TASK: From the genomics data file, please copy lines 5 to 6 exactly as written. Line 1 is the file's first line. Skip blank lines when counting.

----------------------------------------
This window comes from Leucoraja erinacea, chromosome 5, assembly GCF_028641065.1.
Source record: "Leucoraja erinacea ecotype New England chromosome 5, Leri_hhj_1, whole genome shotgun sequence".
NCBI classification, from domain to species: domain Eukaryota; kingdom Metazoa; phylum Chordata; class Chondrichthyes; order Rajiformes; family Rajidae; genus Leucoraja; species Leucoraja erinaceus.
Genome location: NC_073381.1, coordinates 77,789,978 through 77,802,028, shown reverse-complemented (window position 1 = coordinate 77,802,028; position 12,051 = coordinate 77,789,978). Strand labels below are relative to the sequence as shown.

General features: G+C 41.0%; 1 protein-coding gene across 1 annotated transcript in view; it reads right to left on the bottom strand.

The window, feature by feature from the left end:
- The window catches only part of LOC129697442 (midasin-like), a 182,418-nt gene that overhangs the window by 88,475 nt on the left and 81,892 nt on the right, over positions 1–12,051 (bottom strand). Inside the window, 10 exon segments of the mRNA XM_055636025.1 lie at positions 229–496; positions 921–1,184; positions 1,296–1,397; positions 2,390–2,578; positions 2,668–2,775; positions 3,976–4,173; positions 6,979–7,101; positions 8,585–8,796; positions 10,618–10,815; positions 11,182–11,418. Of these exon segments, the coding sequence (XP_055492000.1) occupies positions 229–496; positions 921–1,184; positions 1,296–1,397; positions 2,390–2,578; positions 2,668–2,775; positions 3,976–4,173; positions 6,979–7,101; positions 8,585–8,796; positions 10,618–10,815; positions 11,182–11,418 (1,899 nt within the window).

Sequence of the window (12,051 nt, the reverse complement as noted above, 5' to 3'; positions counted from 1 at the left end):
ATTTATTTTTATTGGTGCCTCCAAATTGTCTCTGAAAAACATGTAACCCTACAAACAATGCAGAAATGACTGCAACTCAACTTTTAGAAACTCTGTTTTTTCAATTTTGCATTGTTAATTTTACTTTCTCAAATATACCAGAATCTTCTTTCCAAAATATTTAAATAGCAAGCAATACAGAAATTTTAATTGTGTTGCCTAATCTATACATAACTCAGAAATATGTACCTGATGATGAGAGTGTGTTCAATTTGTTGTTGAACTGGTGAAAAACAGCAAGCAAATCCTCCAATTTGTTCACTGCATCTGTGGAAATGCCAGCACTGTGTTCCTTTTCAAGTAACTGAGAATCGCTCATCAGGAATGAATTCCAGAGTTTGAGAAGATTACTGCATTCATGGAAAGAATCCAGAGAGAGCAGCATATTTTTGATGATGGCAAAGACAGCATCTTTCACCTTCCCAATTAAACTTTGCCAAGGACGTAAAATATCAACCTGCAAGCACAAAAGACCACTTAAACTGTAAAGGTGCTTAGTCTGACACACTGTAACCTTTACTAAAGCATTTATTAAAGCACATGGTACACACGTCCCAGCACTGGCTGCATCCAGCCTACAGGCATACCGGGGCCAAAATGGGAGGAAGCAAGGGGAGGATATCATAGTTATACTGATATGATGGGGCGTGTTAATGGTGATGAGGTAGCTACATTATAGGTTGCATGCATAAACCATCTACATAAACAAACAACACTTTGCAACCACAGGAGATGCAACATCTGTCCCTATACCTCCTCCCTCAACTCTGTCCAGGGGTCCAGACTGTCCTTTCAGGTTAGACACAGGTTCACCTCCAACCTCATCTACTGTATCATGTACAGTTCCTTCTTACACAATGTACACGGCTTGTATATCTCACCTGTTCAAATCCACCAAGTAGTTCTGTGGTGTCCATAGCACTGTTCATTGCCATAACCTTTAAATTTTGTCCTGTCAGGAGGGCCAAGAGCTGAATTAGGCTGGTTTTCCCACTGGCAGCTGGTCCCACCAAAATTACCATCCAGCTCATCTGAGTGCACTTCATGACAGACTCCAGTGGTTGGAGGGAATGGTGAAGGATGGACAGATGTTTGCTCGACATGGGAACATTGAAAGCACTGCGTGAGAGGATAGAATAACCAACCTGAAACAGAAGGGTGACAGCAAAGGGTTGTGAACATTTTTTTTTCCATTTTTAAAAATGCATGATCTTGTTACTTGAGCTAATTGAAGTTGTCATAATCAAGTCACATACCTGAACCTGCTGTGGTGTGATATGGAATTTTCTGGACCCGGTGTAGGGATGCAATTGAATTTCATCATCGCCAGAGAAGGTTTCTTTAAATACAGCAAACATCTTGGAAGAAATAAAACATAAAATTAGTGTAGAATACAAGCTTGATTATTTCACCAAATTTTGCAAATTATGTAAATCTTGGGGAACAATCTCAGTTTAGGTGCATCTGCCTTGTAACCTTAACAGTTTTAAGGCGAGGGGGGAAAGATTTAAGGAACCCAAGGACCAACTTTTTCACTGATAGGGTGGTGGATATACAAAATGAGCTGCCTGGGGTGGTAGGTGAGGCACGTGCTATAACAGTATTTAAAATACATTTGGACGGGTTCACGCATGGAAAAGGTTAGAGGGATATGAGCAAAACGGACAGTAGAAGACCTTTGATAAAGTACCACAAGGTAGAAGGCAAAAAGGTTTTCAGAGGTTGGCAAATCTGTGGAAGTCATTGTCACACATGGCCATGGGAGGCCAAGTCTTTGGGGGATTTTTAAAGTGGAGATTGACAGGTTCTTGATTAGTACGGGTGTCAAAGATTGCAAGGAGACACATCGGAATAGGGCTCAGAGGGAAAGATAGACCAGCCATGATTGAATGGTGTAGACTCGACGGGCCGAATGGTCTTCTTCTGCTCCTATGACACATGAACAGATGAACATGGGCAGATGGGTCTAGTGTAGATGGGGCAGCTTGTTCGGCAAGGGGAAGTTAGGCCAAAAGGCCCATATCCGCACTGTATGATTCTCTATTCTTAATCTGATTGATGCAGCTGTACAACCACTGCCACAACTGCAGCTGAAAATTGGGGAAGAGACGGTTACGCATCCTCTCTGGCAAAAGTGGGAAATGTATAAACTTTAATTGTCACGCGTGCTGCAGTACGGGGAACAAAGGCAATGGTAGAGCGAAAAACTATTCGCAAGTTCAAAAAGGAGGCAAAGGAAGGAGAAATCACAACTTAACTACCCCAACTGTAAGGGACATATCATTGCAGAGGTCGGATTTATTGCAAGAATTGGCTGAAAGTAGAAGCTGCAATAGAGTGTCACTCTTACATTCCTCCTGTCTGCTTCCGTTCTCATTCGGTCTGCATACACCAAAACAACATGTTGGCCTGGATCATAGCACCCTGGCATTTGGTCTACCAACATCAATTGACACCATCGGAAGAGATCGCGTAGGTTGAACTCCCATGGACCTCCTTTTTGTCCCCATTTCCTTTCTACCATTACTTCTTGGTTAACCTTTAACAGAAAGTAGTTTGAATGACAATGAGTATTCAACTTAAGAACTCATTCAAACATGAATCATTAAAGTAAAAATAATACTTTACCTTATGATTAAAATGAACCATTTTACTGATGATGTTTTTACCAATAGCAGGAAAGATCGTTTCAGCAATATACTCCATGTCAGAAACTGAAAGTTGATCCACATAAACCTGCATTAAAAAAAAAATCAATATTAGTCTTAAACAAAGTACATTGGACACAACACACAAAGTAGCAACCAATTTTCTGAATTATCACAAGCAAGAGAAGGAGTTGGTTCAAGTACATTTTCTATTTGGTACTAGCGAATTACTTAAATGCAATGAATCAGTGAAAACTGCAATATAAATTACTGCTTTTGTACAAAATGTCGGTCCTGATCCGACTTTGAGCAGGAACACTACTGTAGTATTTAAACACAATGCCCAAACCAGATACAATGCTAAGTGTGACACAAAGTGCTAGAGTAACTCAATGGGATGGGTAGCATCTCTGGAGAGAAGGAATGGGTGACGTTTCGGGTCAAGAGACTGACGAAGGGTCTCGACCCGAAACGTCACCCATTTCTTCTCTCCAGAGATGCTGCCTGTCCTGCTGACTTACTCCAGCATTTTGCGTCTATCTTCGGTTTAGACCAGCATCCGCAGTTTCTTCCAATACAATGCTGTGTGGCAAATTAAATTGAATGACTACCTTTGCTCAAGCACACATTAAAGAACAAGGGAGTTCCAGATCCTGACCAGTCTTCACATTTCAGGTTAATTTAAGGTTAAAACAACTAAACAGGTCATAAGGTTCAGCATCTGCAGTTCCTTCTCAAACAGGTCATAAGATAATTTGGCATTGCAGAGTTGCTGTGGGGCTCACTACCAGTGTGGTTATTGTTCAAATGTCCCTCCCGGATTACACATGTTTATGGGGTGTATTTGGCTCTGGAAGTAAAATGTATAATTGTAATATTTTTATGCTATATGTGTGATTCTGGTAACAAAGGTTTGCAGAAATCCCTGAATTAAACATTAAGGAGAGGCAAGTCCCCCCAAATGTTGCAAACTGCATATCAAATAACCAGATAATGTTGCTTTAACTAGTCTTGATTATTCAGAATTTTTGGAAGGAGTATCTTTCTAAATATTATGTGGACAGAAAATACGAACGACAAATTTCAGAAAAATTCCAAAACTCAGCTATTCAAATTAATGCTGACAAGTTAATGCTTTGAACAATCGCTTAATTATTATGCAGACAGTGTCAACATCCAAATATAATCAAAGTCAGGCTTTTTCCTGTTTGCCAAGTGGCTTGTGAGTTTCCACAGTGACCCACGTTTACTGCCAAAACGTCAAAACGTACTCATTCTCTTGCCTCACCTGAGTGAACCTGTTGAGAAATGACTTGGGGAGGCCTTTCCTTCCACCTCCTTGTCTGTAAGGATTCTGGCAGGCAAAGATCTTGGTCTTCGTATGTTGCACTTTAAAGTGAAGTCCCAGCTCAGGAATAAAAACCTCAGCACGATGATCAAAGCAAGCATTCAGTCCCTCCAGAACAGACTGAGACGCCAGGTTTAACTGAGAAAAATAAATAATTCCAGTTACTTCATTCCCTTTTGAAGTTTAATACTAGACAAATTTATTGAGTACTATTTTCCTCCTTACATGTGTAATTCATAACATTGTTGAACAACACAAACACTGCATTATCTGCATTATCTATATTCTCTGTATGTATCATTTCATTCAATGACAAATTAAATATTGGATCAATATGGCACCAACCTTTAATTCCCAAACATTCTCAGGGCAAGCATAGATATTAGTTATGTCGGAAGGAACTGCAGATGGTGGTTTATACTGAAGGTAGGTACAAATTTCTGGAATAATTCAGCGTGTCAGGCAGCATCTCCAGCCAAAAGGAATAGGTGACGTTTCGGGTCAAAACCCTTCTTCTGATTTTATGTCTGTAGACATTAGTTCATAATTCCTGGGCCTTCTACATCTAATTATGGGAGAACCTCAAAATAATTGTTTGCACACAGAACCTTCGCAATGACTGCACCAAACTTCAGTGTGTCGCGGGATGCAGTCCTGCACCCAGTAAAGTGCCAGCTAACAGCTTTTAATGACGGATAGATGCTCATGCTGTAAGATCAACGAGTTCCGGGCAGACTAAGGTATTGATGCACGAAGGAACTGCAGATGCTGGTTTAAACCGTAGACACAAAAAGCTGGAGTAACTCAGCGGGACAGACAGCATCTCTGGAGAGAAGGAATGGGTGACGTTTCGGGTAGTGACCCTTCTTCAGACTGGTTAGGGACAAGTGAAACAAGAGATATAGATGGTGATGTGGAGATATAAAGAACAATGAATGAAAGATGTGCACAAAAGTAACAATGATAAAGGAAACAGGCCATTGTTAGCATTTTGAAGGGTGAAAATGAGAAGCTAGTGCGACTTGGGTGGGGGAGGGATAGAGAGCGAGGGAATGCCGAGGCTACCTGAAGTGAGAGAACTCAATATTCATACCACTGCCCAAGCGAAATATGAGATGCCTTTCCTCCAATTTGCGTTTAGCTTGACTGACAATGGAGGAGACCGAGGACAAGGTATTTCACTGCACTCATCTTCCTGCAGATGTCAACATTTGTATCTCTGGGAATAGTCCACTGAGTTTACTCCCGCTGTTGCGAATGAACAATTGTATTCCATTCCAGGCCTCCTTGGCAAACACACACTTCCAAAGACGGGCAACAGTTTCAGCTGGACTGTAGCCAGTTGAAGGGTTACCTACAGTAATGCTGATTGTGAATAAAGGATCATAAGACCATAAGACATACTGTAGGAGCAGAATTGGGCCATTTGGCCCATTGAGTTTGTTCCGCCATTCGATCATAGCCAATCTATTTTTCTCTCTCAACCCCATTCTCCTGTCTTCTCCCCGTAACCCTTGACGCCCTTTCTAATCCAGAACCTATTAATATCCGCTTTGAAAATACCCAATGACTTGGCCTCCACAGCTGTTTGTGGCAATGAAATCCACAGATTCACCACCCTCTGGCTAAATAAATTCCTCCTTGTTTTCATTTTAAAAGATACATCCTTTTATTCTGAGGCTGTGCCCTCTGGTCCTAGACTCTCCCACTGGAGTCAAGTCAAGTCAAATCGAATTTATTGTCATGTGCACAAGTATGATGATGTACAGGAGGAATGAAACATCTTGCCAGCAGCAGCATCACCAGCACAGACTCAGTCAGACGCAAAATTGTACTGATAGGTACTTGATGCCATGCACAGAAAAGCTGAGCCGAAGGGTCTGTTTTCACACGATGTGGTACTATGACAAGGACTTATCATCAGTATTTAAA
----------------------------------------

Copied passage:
General features: G+C 41.0%; 1 protein-coding gene across 1 annotated transcript in view; it reads right to left on the bottom strand.

The window, feature by feature from the left end: